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Will a 'safe place' stop stuff like this from happening downtown?

Councillors are proposing surveillance cameras. Cops are talking environmental design. Jane McGoldrick is just trying to talk a barricaded woman out of her bathroom
20200324 Video surveillance
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At 6:17 p.m. Thursday, an obviously distraught Jane McGoldrick posted a video from her downtown eatery, East Street Pizza Co.

"I currently have a person who is in my washroom doing drugs," McGoldrick explained to her Facebook friends.

"They have locked themselves in the bathroom. We've knocked on the door to try to get the person to vacate the building, with no luck. So we've called the police."

"I'm absolutely terrified, not only for my business but for the individual who has barricaded themselves in the washroom."

"There is a real need for change in our downtown because people are dying and they need resources."

Holding back tears, McGoldrick then continued: "As someone who's lost a family member to addiction, it's a struggle every day to see what these people are going through."

"I just hope that by sharing this video, I've really let people know what we're faced with every day down here and how heartbreaking the situation is."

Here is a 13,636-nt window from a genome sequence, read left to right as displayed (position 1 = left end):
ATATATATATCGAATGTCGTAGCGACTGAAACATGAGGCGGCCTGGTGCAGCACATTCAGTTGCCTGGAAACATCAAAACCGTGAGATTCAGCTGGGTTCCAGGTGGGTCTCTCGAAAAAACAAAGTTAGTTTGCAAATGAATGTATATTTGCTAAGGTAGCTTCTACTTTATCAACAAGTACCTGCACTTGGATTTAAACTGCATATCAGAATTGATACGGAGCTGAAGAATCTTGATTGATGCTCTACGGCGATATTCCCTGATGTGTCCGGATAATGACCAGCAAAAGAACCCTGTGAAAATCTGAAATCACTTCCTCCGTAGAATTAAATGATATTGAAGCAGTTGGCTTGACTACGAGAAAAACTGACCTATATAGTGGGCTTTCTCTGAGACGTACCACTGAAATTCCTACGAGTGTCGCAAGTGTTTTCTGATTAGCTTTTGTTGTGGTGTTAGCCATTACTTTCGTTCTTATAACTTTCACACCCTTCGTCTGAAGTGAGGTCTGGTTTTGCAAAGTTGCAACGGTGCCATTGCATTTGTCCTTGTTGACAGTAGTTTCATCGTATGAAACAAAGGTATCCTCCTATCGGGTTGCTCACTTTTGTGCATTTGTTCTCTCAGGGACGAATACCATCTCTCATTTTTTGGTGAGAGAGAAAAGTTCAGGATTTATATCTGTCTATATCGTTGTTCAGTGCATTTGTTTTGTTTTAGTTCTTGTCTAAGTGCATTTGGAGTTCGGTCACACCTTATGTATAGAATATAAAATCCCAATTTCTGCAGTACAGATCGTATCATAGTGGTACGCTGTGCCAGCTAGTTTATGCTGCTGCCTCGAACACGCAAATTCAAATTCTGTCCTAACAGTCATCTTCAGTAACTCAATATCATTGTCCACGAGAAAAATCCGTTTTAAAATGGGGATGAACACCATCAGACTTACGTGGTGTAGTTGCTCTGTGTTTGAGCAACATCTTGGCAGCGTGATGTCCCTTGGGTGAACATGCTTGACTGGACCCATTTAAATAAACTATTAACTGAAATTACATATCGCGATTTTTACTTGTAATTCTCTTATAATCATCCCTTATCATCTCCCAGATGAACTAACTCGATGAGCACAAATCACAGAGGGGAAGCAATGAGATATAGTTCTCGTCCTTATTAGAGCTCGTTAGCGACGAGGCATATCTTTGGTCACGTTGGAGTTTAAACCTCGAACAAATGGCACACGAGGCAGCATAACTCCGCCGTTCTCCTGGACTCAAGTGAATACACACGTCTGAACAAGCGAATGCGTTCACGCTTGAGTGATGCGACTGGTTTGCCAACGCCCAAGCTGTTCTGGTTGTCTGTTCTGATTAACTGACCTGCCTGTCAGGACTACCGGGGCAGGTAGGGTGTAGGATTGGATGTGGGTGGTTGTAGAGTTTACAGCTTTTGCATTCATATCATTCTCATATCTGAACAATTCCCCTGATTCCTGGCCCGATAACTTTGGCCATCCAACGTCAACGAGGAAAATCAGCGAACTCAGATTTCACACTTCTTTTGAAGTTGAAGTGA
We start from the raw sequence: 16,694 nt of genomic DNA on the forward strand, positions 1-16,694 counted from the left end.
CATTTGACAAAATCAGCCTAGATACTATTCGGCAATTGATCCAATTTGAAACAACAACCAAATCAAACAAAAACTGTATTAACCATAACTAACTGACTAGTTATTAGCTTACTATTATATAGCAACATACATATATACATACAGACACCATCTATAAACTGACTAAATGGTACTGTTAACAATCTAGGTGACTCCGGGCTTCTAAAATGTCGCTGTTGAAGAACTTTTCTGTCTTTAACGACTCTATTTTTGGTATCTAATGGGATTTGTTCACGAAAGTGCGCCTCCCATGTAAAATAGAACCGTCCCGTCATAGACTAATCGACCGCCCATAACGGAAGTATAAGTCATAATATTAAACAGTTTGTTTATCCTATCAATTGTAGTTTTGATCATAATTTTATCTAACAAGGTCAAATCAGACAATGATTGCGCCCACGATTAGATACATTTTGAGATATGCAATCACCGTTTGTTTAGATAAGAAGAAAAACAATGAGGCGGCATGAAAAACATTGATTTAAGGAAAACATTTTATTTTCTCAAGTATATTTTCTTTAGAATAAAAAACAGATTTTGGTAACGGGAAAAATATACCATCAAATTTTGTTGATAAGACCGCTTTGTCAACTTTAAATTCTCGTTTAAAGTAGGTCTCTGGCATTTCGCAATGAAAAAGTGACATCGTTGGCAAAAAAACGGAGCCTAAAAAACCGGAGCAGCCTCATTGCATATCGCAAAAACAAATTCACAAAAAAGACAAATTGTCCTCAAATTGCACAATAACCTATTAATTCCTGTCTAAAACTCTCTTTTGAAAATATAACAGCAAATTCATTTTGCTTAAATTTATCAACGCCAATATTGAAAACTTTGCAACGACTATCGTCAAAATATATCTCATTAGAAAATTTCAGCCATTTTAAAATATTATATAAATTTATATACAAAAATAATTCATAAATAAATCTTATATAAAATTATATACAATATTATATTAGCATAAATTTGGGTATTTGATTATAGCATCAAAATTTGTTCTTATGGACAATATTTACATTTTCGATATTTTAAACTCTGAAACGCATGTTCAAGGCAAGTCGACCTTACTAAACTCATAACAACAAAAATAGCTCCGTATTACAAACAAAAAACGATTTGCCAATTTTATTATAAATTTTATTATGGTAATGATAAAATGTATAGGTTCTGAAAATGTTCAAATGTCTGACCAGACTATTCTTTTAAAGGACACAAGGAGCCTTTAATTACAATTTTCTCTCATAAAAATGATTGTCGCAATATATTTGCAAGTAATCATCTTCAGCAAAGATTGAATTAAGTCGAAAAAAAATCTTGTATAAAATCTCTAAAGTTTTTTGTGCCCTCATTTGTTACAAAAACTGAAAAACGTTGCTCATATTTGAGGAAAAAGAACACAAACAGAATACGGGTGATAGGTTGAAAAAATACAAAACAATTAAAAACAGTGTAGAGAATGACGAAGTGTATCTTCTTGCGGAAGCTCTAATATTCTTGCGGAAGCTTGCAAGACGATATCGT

"I really need our city to step up and focus on getting services for these people."

"I don't want to call the cops on this person. This person doesn't belong in jail. This person belongs in a treatment facility."

"If this is what it takes to get the attention that we need, then so be it."

McGoldrick then signed off Facebook, with a prayer that the woman in her bathroom would be okay.

The popular restauranteur isn't the first to warn that things have been getting worse downtown since the COVID-19 pandemic began.

In August, Richard Kim advised the Downtown Association that the roof of his Queen Street dance studio had turned into an injection site.

In September, there was talk of business owners taking matters into their own hands to protect their establishments, after Krista Nolan of Mane Street Cafe and Lounge reported much of its patio furniture had been stolen.

This month, Ward 3 Coun. Matthew Shoemaker and his Ward 4 counterpart Rick Niro are signalling that the city needs to a create a 'safe place' downtown. 

"Businesses have recently expressed frustration at increased petty crime, which is on the rise across the city, but is acutely present downtown in the off-business hours when many buildings are unoccupied," the councillors say in a resolution to be presented at Monday's City Council meeting.

"Now therefore be it resolved that staff be requested to investigate and report on options to create a 'safe place' downtown, which option could include either surveillance in the downtown core or security patrols in the downtown core during non-core hours and determine if partnerships with downtown merchants or the Downtown Association can facilitate whichever option is recommended," the resolution reads.

The city's 2016 downtown strategy included creation of a core-area 'safe place' as one of seven proposed pillars of an improved downtown.